The scientific aspect of "repeatable" and "constant" still apply ... it's the (errant) EXPECTATION that one process (additive) is EQUAL to the other process (subtractive) is the part that makes it seem "unscientific". The "fluid" part is the fact that you've changed processes for presenting the image to your eyes when you go from monitor to print.


HTH



Dec 19, 2011 at 04:19 PM
RustyBug
Offline
Upload & Sell: On
Re: Why Color Profile?


+1 @ relative

One other difference to remember is that one is additive (monitor), the other is subtractive (print) ... The monitor will always be 'brighter' than ambient ... the print will always be 'darker' than ambient.

When I think about my ambient light level as X, then it is kind of an (monitor luminance)Y-X vs. an X-Z(print reflectance) kind of relationship between them.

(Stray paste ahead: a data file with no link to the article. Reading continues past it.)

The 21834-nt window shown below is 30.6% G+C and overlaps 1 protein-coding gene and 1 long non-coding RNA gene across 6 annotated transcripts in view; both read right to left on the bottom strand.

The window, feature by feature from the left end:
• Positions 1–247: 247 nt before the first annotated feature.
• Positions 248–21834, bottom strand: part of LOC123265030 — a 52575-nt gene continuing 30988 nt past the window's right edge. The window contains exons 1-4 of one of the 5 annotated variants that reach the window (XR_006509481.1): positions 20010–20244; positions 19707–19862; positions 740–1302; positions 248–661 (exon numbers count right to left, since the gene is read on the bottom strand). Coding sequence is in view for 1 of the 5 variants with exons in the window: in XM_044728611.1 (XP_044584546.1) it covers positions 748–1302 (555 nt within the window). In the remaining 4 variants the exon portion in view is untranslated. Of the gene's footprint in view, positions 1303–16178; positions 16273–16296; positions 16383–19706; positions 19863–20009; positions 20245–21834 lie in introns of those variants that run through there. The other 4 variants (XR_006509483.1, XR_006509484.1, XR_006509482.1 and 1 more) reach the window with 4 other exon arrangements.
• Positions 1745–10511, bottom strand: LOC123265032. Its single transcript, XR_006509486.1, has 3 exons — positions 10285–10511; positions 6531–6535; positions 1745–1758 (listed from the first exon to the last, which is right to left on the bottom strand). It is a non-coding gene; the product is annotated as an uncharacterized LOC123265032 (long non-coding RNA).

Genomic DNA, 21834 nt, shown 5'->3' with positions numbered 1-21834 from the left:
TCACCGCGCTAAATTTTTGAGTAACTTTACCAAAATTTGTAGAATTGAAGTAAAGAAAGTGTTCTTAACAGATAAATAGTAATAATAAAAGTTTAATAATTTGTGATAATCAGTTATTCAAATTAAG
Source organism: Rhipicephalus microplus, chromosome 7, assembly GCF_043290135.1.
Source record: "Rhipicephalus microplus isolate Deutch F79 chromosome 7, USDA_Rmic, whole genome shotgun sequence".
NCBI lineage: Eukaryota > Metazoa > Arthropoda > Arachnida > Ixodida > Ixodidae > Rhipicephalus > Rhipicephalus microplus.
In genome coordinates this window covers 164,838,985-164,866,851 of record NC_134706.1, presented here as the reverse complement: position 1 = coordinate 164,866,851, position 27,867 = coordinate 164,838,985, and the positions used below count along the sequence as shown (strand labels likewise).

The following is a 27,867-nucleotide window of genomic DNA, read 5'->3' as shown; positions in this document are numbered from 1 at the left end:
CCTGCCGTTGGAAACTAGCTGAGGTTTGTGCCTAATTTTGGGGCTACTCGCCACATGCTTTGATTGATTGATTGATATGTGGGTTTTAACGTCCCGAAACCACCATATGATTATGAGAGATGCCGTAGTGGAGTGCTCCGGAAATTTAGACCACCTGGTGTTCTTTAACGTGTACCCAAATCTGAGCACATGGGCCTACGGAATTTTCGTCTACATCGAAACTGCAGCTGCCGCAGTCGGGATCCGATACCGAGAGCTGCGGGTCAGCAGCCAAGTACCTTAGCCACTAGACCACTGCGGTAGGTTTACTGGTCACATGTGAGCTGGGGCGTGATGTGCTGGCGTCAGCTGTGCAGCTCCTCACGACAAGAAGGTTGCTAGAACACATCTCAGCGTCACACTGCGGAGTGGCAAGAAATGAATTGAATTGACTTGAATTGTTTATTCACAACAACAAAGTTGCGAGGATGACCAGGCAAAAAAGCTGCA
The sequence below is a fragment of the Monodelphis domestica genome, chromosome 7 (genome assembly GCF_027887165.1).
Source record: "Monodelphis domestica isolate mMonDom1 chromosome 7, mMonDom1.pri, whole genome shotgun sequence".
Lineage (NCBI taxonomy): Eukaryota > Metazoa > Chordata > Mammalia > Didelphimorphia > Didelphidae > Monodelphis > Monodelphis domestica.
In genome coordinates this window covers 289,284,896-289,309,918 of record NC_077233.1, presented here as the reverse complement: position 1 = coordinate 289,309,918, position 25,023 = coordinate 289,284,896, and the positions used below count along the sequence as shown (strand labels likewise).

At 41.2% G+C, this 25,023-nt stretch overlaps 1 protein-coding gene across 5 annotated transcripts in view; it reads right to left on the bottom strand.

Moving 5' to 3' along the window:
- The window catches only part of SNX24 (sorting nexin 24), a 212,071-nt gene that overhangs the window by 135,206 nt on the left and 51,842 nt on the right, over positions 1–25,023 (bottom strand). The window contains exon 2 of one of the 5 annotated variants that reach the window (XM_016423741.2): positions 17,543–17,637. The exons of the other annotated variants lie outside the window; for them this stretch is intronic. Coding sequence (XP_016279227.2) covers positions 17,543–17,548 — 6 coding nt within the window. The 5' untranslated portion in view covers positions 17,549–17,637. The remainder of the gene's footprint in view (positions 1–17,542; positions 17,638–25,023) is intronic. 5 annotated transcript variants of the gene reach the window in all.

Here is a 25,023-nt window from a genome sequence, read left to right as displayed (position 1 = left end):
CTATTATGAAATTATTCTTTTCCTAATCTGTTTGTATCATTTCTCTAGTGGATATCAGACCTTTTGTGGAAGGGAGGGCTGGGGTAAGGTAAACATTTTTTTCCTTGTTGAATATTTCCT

Also, even if you can' t get you monitors to have equal lumination levels relative to each other, you can still gain a more neutral spectral (RGB) response between the two. I've got one LCD (HP ips) & one CRT (La Cie), that I use side by side. I can get the luminance levels pretty close, but not exact. I edit mostly off the LCD for easier viewing, but when I want to "soft proof" my print, I know that shifting to the lower luminance level of my CRT gives me a "hint" at what a print will be (i.e. darker) ... since my LCD is 'brighter' than my CRT.

When I remembered the additive vs. subtractive relationship relative to the ambient light levels ... the "light came on" for me as to why "picture lights" are used above wall art ... and I'm no longer chasing a ghost to get "matching" luminance levels to be the same between monitor vs. print. Rather, I cross-check with my numbers (objective) instead of my (subjectively adaptive) eyes for the dynamic range/values I want in the image ... KNOWING that the monitor vs. print can't, won't and aren't "supposed to be" a perfect match of luminance values ... under the SAME ambient levels.

HTH



Dec 19, 2011 at 03:28 PM



  Previous versions of RustyBug's message #10178752 « Why Color Profile? »